Robert Ludlum's newest is more than a mere thriller;
The Aquitaine Progression, by Robert Ludlum. New York: Random House. 653 pp. ''Geneva,'' begins Robert Ludlum's newest thriller. ''City of sunlight and bright reflections . . . the old and new of sidewalk cafes, of sudden unwanted revelation.'' At one such cafe, Joel Converse - an American attorney and Vietnam veteran living in Geneva - meets A. Preston Halliday. Halliday is another American working in Switzerland and a business rival. Over coffee and croissants , Halliday makes a ''sudden unwanted revelation,'' and Converse is plunged into a morass involving a ruthless neo-Third Reich organization of which he soon becomes the target.Skip to next paragraph
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In his 10th action-intrigue novel, Ludlum reworks this familiar theme. Only Converse, a self-appointed vigilante, can stop them, and he becomes the prey of a gallery of military and intelligence agents whose plans he seeks to thwart.
But Ludlum creates more than merely another Third Reich tale. The plot becomes the story of Converse's past, and the portraits of retired German, Israeli, French, and American military officials are at once charming, recognizable, and at times maniacal. Ludlum ambitiously creates a fabric of international intrigue in which both terrorist society and recent history - World War II, the Vietnam war, and the crisis in the Middle East - are interwoven. Converse is not the cool, self-contained hero of legendary spy fiction, but is a hunted man with a nervous temperament which threatens to explode at every twist of the plot.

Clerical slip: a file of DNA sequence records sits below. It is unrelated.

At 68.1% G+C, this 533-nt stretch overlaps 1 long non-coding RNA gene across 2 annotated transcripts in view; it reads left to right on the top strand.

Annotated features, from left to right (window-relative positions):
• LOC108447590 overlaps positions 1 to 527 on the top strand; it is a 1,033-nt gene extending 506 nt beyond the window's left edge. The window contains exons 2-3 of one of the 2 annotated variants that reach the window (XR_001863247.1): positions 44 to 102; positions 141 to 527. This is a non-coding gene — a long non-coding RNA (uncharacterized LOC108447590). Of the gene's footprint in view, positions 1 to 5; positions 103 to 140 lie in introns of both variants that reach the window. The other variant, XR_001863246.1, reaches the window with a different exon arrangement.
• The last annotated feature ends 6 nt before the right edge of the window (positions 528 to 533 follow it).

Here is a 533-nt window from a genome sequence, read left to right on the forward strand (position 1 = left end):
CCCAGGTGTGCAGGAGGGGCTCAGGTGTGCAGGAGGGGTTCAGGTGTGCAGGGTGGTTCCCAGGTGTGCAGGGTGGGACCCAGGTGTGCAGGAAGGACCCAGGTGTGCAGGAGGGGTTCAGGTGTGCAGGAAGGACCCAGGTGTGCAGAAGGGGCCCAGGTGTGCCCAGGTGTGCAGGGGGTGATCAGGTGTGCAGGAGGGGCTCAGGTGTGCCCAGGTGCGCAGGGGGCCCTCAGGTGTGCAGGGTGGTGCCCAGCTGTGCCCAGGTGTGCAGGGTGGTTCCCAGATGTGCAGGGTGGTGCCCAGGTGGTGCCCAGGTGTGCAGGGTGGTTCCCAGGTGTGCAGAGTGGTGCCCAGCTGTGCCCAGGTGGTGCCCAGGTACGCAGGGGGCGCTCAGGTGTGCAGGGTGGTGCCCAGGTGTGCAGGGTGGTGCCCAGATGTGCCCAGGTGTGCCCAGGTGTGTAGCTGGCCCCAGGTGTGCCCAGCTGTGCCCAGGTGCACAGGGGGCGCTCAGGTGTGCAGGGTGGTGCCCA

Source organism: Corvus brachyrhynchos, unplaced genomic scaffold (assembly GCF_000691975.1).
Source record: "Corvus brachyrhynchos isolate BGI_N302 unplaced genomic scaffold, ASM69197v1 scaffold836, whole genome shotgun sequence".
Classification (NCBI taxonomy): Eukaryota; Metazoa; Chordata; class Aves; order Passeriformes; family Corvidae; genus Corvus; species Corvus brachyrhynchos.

Other merits of ''The Aquitaine Progression'' include a procession of fascinating minor characters. The use of parallel plotting, wherein various characters retell incidents from the past - murders, escapes, and intrigues - is a structural device that neatly foreshadows the novel's conclusion. As usual, Ludlum's prodigious research is put to good use with his accounts of historical events and organizational detail. ''The Aquitaine Progression'' will be a popular novel. One hopes it will be read with the kind of care the author has invested in creating more than simply a facile entertainment.